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Auction uptick amid imminent death of bond bull market

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The $14.9 trillion Treasurys market is at an inflection point.

U.S. yields soared last week, busting through levels that seemed out of reach just months ago. The 10-year closed above 3% the last five days, a testament to how traders have grown accustomed to that psychological level. Even the resilient long bond gave in. The 30-year yield closed once (but not twice) above 3.22% — the threshold that DoubleLine’s Jeffrey Gundlach said is key for the market. Investors may need a moment to let it all sink in.

And yet the auction calendar waits for no one. The Treasury will sell a combined $99 billion of fixed-rate notes this week, in some of its largest offerings since 2010, with yields at the highest in years. That’s on top of more than $150 billion in likely bill issuance, plus $16 billion of floating-rate securities.

Add a slew of Federal Reserve speakers (capped by the chairman) who may reiterate plans for gradual rate hikes, and it could be a recipe for higher yields. Hedge funds and other speculators are banking on that: Their net short position in 10-year futures as of May 15 was close to a record.

Last week’s leap in yields has just about “put an end to the secular bull market,” Marty Mitchell, an independent strategist and former head government-bond trader at Stifel, said in a note Friday. “With the U.S. deficit expected to explode and as the U.S. debt load builds, it is only a matter of time.”

The benchmark 10-year yield ended the week at 3.06%, after reaching 3.126%, a level unseen since 2011. The 30-year yield, at about 3.2%, touched the highest since 2014.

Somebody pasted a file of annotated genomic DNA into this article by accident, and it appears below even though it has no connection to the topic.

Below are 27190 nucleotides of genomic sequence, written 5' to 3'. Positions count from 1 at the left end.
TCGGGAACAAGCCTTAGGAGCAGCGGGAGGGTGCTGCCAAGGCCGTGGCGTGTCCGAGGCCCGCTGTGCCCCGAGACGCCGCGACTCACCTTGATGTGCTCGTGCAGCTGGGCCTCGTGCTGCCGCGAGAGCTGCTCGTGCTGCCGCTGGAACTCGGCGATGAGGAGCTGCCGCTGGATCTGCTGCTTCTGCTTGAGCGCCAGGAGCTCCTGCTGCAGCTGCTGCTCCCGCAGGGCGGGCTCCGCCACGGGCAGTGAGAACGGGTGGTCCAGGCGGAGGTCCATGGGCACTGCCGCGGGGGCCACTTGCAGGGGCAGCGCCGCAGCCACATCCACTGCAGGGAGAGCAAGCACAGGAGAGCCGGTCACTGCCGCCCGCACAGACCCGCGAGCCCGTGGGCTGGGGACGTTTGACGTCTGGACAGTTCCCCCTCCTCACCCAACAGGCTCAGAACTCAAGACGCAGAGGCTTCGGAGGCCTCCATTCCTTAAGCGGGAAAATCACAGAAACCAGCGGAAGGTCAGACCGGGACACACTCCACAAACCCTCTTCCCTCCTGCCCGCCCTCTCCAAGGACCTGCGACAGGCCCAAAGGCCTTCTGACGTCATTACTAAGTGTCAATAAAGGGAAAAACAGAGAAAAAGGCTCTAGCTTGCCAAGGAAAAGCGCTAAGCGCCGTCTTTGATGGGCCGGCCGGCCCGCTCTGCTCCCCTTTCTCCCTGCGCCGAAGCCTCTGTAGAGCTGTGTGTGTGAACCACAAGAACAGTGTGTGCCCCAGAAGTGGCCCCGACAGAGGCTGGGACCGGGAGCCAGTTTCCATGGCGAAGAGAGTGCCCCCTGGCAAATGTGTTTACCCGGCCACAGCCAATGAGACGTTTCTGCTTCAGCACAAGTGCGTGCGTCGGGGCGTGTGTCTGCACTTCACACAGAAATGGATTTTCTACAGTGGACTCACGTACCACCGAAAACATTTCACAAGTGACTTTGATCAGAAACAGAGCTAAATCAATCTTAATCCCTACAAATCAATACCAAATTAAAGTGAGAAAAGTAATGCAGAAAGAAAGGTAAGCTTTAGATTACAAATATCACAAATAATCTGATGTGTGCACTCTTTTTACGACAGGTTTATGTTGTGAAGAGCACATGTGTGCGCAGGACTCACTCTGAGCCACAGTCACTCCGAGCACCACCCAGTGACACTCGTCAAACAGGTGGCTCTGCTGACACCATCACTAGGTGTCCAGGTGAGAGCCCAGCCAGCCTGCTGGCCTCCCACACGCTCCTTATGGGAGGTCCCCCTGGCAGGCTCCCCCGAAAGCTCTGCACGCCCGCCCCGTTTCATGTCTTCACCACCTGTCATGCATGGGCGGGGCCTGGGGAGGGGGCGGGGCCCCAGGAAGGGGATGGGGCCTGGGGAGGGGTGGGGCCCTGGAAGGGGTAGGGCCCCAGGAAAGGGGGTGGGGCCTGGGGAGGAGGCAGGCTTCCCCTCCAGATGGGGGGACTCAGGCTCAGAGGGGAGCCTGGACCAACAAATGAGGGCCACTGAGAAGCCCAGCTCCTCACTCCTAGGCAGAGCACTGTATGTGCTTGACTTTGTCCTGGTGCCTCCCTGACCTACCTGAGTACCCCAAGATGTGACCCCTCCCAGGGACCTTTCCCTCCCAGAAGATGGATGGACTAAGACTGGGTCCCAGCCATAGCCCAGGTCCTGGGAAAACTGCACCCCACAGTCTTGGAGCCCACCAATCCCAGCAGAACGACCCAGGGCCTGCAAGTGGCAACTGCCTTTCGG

The focus of this week’s auctions will be shorter maturities, which could re-energize a months-long trend toward a flatter yield curve. Traders will scrutinize the latest Fedspeak for signs of concern about the shape of the curve, with chatter emerging among market participants that officials might even slow rate hikes to keep the curve from inverting.

So far, there’s no sign the market anticipates that. In fact, rising oil prices and firming inflation expectations have traders bracing for a more aggressive Fed. They’ve priced in between two and three more rate hikes by year-end. And for 2019, they see almost two quarter-point increases, after barely pricing in one a month ago.

Of course, not everyone is ready to sound the death knell for the bond market. Strategists at Credit Agricole said that while near-term momentum points to higher yields, the impact on other assets will contain the losses.

“We are not at the start of a bear market,” they wrote in a report Friday. “Given the negative impact on emerging markets, U.S. high yield and equities, a further rates sell-off should be self-defeating.”

Indeed, last week saw a deepening selloff in emerging-market assets. The S&P 500 also declined.

And speculators could get squeezed out of Treasurys shorts. That’s what BMO Capital Markets strategists are counting on to drive yields lower.

These investments offered better returns than the broader fixed-income world in recent years, but the risk/reward equation leans heavier on risk.
September 28

For now, though, it’s hard to argue with the bears. In a stretch without top-tier data or big auctions, Treasuries slumped and the curve from two to 10 years steepened the most since February.

This week, Fed Chairman Jerome Powell gets the final say, at an event in Stockholm on Friday.

The timing means U.S. traders will have a few hours to potentially recalibrate their view on the bond market’s direction, before heading off for a long holiday weekend and the unofficial start to summer.

Bloomberg News